Shimmy Isaacs’s new series ‘Mince Jou Hare’ is a tribute to her mother

Melissa de Vries as Frieda and Lee-Ann van Rooi as Suzette in “Mince Jou Hare”. Picture: Supplied

Melissa de Vries as Frieda and Lee-Ann van Rooi as Suzette in “Mince Jou Hare”. Picture: Supplied

Published May 9, 2024


Award-winning comedian, Shimmy Isaacs is giving her mom a special gift this Mother’s Day.

Isaacs’ has created a feel-good, small-town sitcom, based on her mother, Frieda Baarman, which comes to life on Showmax on May 20.

Titled, “Mince Jou Hare”, the show is set in the fictional town of Hex Valley in the Western Cape and follows Frieda (Melissa de Vries) as she quits her factory job to set up a hair salon in her home.

Other cast include comedian Dugald Pieterse as Frieda’s husband, Vincent, Bianca Flanders as her best friend, Julia and Franka Kirby in a breakthrough role as her daughter, Jody.

Keenan Arrison, Lee-Ann van Rooi, Euodia Samson, Gershwin Mias also join the show, with Emile Smit, who rounds out the stellar cast as Frieda's love-struck neighbour.

“My mother’s story is very much a part of my story and it felt like an important one to tell.

“Worcester was a factory town and my mother was a factory worker. When she quit her job at the factory and she said that she was done working for someone else, this was a significant event in my life. She did everything that she set out to do.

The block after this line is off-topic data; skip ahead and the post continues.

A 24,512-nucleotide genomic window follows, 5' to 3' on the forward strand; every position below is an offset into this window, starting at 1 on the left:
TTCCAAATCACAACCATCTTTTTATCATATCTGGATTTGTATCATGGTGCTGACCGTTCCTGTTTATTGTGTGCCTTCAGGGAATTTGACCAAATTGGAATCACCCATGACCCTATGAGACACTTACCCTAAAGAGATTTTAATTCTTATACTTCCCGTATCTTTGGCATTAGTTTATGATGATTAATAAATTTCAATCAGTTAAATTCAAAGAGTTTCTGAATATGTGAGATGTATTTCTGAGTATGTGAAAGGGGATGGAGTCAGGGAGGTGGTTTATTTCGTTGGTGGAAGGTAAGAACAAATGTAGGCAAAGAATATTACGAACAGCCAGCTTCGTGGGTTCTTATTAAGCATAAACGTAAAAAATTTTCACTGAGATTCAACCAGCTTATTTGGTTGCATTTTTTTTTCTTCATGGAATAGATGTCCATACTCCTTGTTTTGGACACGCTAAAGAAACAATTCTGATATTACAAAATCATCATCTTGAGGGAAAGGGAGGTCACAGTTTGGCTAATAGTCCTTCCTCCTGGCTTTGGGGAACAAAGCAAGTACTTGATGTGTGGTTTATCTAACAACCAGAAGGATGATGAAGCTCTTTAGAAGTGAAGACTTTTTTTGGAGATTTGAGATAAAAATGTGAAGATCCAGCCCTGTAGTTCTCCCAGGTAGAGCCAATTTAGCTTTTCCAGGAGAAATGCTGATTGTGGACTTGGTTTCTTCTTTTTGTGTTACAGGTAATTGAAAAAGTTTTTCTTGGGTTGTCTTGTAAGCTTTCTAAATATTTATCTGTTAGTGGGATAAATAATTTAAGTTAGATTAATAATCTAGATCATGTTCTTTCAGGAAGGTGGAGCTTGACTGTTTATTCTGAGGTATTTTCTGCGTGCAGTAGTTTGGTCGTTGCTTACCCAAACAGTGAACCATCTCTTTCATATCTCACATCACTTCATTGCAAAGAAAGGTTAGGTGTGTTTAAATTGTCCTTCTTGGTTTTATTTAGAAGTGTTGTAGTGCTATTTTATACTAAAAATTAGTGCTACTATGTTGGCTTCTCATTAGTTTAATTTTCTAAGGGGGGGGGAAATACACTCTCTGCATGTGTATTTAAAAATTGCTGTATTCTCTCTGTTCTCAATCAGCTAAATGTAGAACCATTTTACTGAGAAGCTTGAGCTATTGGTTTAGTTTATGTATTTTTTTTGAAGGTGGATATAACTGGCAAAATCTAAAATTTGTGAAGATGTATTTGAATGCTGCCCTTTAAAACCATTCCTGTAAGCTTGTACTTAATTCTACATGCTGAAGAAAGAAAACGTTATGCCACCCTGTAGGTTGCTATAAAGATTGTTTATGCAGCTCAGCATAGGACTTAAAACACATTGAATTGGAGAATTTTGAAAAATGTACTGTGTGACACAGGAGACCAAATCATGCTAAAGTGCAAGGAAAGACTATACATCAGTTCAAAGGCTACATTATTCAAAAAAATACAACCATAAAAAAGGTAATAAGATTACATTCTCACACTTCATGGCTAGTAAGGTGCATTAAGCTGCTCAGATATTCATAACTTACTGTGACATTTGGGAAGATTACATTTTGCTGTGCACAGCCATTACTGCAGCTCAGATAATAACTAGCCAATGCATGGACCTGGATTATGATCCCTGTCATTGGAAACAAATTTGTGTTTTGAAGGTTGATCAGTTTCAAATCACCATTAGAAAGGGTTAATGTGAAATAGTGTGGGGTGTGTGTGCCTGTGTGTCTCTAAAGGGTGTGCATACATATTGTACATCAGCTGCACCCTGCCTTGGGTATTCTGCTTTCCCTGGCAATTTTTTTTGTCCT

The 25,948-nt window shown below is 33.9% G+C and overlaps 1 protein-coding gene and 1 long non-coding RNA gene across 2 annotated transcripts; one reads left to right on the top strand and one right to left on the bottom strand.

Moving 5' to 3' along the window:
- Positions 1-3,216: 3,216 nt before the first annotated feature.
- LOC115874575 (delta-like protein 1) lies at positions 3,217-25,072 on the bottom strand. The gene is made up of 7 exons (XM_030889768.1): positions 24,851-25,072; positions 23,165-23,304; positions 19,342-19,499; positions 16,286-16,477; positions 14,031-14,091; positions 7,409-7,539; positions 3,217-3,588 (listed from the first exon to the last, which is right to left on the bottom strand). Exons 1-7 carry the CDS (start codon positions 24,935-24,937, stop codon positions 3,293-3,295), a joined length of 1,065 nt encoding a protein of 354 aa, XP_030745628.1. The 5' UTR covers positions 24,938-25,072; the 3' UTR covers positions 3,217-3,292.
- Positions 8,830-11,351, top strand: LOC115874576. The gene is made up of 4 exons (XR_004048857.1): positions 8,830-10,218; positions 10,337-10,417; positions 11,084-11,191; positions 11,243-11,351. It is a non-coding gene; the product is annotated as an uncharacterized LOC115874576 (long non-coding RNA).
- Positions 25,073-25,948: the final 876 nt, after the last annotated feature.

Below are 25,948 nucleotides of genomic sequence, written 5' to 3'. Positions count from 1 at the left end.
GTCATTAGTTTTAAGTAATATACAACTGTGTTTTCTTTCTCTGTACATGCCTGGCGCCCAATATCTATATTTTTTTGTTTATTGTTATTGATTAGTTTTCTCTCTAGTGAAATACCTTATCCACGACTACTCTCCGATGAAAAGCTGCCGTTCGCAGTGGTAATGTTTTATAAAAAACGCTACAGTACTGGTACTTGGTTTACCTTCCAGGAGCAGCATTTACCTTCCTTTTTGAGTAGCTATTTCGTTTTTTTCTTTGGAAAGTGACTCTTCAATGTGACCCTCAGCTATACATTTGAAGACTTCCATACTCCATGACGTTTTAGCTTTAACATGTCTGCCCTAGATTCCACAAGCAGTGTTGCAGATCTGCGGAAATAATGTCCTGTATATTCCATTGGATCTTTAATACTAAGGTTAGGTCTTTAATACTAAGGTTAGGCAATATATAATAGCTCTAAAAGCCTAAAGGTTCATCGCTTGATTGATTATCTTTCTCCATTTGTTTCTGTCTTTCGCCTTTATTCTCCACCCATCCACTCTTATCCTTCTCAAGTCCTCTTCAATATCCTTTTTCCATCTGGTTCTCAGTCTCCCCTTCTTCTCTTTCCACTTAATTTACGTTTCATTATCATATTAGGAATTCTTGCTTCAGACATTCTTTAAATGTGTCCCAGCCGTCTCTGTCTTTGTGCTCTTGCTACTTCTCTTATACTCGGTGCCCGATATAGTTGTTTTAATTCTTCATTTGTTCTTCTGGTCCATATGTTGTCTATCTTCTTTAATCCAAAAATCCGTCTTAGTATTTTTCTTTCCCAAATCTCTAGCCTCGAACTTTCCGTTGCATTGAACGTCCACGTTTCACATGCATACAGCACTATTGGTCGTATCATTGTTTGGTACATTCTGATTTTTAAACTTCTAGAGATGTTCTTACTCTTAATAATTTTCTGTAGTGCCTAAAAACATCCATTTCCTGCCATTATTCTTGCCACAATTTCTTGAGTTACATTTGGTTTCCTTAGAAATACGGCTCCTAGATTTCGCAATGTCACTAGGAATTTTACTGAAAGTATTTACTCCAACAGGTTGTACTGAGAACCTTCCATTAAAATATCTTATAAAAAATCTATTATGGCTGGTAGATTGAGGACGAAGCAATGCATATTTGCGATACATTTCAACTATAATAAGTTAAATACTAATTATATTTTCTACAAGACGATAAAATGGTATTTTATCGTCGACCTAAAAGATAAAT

“It inspired me. My mother represents faith to me. I wanted to introduce others to the inspiration that my mother, Frieda, is, and to the lively world of small towns like Worcester,” said Isaacs.

Aside from creating the show, Isaacs also wrote and produced it through Penguin Films, the company behind shows like “Stokvel and Home Affairs”, “Madam & Eve” and “Arendsvlei”.

Set in Isaacs home town of Hex Valley, she wanted to highlight it’s people, who are often overlooked.

“I always say that coloured people are not monolithic people, they don’t just come from Cape Town and the Cape Flats. They even speak Afrikaans differently in Worcester.

“I also thought it was important to celebrate the small-town values of towns like Worcester, where it is still customary to stand up for the elderly and help aunties cross the road, for example. We need to go back to the spaces that value respect and kindness,” she said.

Isaacs said this is a story ultimately about a woman who wants to succeed in life and is willing to do whatever she has to do to make that happen.

“I want them (viewers) to learn that it is okay to be themselves first and foremost. But I always say, ‘Be yourself with goals’.

“Look at Vincent, Frieda’s husband. He's that content guy. And then you look at his wife. Yin and yang. You need balance in life. You need the one that's okay and that says we're enough and then you need the other one that says it's okay, we can work harder, so we can have more holidays.

“What I want people to take away from ‘Mince Jou Hare’ is they can do both. They can work hard and have a good time. And know that they're enough, no matter what that is.”